Nitrogen yield advantage from grass-legume mixtures is robust over a wide range of legume proportions and environmental conditions
N fertilizer replacement
Climate change mitigation
Symbiotic N2 fixation
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CitationSuter, M., Connolly, J., Finn, J.A., Loges, R., Kirwan, L., Sebastià, M.T., Lüscher, A. Nitrogen yield advantage from grass-legume mixtures is robust over a wide range of legume proportions and environmental conditions. Global Change Biology, doi: 10.1111/gcb.12880, Available online 28 January 2015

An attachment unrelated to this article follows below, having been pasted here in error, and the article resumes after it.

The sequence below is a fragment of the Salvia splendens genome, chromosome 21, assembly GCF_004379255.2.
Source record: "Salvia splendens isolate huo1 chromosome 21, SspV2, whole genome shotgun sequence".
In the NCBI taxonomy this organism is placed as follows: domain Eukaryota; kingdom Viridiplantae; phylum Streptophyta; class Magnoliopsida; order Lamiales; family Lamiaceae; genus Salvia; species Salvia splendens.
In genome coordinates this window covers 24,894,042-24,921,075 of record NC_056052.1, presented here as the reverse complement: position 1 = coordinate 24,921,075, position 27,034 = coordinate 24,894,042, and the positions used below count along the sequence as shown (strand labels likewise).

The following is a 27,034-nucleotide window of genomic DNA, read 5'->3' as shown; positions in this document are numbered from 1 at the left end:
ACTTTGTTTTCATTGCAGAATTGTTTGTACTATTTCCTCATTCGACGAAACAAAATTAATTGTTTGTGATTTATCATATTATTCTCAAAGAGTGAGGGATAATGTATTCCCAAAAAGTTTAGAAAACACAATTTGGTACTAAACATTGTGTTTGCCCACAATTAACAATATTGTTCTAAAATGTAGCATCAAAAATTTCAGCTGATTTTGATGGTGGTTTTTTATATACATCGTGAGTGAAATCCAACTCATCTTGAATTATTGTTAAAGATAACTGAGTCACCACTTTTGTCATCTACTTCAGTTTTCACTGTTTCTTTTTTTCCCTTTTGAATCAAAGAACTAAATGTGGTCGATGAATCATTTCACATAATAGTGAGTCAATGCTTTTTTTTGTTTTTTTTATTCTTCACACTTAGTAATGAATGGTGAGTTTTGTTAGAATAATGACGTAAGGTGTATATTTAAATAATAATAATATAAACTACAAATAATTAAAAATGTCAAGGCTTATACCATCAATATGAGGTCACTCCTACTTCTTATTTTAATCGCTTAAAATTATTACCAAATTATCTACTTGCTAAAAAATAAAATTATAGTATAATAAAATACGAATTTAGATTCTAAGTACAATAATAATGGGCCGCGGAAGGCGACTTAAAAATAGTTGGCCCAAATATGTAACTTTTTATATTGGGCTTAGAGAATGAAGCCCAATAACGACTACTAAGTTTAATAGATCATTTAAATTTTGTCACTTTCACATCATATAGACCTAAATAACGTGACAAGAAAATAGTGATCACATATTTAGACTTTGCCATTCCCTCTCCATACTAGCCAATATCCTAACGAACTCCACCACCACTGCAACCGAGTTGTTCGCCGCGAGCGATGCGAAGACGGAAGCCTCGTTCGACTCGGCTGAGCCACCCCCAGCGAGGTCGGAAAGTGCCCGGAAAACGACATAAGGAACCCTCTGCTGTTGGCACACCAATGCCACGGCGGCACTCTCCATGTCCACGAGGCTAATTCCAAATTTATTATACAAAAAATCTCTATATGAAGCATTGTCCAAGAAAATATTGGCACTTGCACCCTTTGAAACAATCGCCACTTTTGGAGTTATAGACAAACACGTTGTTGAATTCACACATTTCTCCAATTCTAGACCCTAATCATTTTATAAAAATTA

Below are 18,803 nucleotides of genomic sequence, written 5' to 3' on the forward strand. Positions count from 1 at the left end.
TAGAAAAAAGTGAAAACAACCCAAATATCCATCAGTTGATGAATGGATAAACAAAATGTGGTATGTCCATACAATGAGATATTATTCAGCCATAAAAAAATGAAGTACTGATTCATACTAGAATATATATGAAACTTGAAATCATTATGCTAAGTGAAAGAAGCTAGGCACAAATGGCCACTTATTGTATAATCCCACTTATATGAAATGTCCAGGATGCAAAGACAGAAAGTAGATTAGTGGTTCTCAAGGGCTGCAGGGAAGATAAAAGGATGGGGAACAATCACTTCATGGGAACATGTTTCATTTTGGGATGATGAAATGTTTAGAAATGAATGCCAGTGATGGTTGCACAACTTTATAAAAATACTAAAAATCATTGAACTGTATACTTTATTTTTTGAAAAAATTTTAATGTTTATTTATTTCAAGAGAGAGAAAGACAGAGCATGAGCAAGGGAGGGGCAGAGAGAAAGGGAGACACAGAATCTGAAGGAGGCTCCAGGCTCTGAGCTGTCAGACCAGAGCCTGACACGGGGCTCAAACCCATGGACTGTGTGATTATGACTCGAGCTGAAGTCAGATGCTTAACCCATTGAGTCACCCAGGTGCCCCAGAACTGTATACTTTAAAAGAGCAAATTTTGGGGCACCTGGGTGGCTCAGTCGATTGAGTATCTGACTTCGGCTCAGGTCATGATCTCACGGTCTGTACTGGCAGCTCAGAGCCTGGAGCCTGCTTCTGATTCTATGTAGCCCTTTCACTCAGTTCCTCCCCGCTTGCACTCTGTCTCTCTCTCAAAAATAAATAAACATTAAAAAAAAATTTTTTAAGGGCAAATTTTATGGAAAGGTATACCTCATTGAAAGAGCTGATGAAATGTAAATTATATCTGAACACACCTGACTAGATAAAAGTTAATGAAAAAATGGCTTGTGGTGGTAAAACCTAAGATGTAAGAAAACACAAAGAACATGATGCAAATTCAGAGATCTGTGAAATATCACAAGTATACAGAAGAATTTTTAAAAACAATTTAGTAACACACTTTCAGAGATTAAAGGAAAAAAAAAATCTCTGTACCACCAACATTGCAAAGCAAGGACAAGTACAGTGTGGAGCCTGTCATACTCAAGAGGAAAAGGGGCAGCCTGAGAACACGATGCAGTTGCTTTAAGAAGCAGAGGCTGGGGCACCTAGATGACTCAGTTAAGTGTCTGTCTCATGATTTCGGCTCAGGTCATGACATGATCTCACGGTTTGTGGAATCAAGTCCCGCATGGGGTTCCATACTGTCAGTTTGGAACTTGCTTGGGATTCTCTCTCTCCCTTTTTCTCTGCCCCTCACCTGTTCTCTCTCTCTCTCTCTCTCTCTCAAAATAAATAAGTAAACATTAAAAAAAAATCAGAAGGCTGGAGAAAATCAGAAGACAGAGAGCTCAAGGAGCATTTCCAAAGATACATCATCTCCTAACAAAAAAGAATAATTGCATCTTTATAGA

AbstractCurrent challenges to global food security require sustainable intensification of agriculture through initiatives that include more efficient use of nitrogen (N), increased protein self-sufficiency through home-grown crops, and reduced N losses to the environment. Such challenges were addressed in a continental-scale field experiment conducted over three years, in which the amount of total nitrogen yield (Ntot) and the gain of N yield in mixtures as compared to grass monocultures (Ngainmix) was quantified from four-species grass-legume stands with greatly varying legume proportions. Stands consisted of monocultures and mixtures of two N2 fixing legumes and two non-fixing grasses.The amount of Ntot of mixtures was significantly greater (P ≤ 0.05) than that of grass monocultures at the majority of evaluated sites in all three years. Ntot and thus Ngainmix increased with increasing legume proportion up to one third of legumes. With higher legume percentages, Ntot and Ngainmix did not continue to increase. Thus, across sites and years, mixtures with one third proportion of legumes attained ~95% of the maximum Ntot acquired by any stand and had 57% higher Ntot than grass monocultures.Realized legume proportion in stands and the relative N gain in mixture (Ngainmix/Ntot in mixture) were most severely impaired by minimum site temperature (R = 0.70, P = 0.003 for legume proportion; R = 0.64, P = 0.010 for Ngainmix/Ntot in mixture). Nevertheless, the relative N gain in mixture was not correlated to site productivity (P = 0.500), suggesting that, within climatic restrictions, balanced grass-legume mixtures can benefit from comparable relative gains in N yield across largely differing productivity levels.We conclude that the use of grass-legume mixtures can substantially contribute to resource-efficient agricultural grassland systems over a wide range of productivity levels, implying important savings in N fertilizers and thus greenhouse gas emissions and a considerable potential for climate change mitigation.